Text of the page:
We have to be careful about distinguishing between mere analogies linking the Romantic period to our own age that maybe don’t have any useful analogs, and those that do have some continued operational relevance. Because it is the case that Romantic writers like John Keats, Mary Shelley, William Wordsworth, philosophically modeled and to some extent thought through many of the debates and issues that we’re currently having as we seek to shape the contours of our future societies.
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Almost a year ago, I put my heartbeat online, and along with my heartbeat an accounting of all the days I’ve lived, and the days I statistically have yet to live, along with my average heartbeat for each day. So I was playing with the idea of privacy. Here’s this very intimate measure, in a way. But I’m not worried about sharing it because there’s not much you can learn about me from my heart rate.
My goal […] was to live in that tension, to empower makers, musicians, coders, and artists to continue to make wide-eyed and yet still open-hearted— One of my favorite authors, Ursula K. LeGuin calls this “the Grand Inquisitor’s Choice,” where you choose freedom without happiness, or happiness without freedom.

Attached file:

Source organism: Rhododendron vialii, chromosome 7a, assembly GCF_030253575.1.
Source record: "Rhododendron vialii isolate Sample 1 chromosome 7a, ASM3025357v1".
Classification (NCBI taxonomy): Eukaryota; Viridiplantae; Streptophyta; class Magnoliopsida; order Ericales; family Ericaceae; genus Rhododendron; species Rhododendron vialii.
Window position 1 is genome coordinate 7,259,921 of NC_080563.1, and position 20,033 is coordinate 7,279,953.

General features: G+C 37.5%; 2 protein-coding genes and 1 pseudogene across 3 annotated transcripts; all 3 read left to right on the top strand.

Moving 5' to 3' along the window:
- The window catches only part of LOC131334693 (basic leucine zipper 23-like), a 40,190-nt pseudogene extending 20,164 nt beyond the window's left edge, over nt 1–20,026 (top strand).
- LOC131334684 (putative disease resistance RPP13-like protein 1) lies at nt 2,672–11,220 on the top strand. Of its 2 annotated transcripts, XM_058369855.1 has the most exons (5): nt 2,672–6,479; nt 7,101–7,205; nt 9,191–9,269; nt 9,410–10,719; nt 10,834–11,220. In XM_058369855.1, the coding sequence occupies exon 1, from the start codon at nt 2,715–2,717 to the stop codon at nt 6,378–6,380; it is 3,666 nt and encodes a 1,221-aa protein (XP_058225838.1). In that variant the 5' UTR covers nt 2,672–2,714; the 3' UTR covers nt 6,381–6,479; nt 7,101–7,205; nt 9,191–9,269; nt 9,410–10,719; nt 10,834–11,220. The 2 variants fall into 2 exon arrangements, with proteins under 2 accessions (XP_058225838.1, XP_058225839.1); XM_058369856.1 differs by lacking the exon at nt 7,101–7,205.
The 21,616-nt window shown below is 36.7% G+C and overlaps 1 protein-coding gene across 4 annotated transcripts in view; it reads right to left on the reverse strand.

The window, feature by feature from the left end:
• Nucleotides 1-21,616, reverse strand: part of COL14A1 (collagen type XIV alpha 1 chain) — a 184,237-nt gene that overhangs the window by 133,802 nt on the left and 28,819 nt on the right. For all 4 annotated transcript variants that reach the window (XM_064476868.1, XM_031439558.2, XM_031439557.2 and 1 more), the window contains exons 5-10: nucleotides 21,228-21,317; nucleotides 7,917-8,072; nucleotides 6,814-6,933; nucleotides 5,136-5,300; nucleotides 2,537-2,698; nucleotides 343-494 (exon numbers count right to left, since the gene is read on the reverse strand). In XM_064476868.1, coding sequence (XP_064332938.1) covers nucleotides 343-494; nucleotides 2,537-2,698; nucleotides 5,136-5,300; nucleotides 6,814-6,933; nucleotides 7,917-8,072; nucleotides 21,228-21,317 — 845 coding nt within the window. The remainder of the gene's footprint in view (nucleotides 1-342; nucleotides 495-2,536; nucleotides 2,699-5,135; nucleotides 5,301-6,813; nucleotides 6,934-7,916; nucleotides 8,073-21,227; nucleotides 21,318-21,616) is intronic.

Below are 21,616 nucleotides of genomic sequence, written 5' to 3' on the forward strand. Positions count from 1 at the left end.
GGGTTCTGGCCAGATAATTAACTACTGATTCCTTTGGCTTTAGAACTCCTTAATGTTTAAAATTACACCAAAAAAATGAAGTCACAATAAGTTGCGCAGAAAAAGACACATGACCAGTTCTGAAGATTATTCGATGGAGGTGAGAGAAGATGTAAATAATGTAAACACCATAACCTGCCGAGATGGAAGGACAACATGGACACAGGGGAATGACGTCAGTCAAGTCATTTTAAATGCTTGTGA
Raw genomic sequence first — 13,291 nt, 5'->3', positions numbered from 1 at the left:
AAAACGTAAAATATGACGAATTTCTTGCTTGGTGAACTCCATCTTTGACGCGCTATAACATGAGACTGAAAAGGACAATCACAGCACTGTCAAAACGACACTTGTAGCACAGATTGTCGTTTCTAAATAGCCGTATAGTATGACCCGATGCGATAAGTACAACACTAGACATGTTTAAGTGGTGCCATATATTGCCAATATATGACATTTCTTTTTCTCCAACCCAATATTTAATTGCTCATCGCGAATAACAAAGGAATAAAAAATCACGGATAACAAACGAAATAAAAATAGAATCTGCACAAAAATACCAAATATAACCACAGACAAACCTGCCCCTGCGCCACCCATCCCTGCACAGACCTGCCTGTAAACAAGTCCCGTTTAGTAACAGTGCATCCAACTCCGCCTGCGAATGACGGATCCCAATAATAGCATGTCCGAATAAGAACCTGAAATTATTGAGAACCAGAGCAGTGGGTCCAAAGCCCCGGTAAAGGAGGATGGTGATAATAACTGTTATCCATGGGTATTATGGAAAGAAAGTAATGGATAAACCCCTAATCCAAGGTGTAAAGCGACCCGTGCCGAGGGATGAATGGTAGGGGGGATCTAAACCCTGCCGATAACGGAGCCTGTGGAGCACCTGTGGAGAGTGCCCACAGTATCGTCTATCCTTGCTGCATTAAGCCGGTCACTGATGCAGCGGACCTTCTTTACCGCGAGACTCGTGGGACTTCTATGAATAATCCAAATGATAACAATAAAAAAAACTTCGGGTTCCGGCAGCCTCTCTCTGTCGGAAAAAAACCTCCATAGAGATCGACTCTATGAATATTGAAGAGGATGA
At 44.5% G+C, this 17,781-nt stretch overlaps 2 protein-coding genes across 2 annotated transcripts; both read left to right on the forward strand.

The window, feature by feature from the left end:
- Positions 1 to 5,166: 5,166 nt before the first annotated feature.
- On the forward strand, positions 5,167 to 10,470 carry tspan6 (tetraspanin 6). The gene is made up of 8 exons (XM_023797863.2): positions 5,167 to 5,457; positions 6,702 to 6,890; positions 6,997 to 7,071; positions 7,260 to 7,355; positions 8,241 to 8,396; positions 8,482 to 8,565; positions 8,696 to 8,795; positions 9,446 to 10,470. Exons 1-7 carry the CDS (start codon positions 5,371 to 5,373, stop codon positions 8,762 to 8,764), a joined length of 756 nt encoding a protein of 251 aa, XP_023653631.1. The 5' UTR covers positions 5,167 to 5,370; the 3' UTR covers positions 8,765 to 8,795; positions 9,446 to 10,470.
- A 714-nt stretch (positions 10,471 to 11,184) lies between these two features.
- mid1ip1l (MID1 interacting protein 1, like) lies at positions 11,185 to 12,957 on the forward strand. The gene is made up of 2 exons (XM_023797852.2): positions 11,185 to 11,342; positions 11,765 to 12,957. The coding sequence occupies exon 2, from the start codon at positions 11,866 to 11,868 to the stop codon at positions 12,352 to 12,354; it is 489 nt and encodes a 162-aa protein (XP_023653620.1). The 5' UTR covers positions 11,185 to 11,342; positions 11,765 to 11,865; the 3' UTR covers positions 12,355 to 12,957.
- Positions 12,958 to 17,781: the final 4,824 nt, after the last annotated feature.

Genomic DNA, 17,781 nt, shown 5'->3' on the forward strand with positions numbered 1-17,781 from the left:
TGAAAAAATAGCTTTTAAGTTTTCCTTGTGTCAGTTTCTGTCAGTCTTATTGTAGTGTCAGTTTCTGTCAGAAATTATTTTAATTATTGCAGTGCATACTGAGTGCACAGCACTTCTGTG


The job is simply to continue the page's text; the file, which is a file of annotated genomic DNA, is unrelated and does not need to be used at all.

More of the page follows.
I wrote a letter to my local representative, and he wrote me back and it was this boilerplate of all this bullshit. So I was reading it and just mentally crossing off line after line of bullshit, so I decided to make a bot that does that for me. What it does is it goes into an API that lists members of Congress and their Twitter accounts, picks one at random, picks their most recent tweet, and it retweets it but replaces a certain percentage of all the characters of that tweet with black or gray rectangles so that the remaining amount of letters that you get to actually read is equivalent to the current level of Congress’ approval rating, which I get from The Huffington Post’s API.